Midway through season three, Kate persuades Rousseau to help some of the survivors find the Others' home, by informing her that Alex helped her escape from the Others.[13] When they arrive, Rousseau abandons the group and watches from the bushes as Alex walks past.[14] A few days later, Rousseau leads the survivors to the radio tower in order for them to contact a nearby freighter. En route, they encounter Ben and Alex; Ben explains to Alex who Rousseau is and the mother and daughter are reunited.[8] Season four begins with the survivors dividing into two groups, with those who believe the people from the freighter to be dangerous, including Rousseau and Alex, joining Locke (Terry O'Quinn).[15] After learning of the freighter crew's intentions to kill everyone on the island, Ben directs Rousseau, along with Alex and her boyfriend Karl (Blake Bashoff), to head to the Temple where the rest of the Others are located. On their way, Rousseau and Karl are shot by unseen attackers, and both are killed.[16] The buried bodies of both are discovered by Miles (Ken Leung), Sawyer (Josh Holloway), and Claire after they leave Locke and travel back to the beach.[17]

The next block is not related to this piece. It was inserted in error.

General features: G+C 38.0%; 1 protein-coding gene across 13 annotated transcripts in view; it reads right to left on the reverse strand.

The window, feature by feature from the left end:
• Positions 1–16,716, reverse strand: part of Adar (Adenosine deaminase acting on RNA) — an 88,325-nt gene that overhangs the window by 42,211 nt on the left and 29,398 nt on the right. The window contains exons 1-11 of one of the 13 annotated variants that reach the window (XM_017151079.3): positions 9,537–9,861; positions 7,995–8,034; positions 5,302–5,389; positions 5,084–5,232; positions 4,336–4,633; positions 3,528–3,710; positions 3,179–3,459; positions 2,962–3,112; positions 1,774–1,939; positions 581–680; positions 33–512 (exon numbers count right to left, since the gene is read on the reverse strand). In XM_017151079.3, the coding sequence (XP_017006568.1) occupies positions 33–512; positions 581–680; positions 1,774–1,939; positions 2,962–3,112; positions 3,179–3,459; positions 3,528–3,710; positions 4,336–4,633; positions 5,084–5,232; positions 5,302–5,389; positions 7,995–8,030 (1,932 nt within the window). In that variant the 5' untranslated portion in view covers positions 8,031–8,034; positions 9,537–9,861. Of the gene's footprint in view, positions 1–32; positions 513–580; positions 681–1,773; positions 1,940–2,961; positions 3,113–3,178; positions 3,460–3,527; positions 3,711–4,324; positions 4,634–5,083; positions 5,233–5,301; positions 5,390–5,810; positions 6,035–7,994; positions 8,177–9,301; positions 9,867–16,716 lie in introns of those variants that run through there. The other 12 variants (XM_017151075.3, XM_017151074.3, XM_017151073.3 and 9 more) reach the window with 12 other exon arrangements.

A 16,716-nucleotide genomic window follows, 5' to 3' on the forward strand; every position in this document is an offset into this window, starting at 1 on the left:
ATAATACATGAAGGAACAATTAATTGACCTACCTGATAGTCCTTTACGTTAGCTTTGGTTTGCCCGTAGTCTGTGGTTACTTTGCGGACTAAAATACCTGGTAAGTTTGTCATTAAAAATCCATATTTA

Flash-Sideways[edit]

She's still the mother of Alex and lives with her. Alex introduces her mother to Dr. Linus because he's too hurt after being battered by Desmond. Danielle and Alex bring him home for dinner. While Alex is doing her homework, Danielle and Dr. Linus are talking about her. She tells him that since the death of her father when she was two, he's the closest to a father figure that she ever got. Dr. Linus is visibly touched.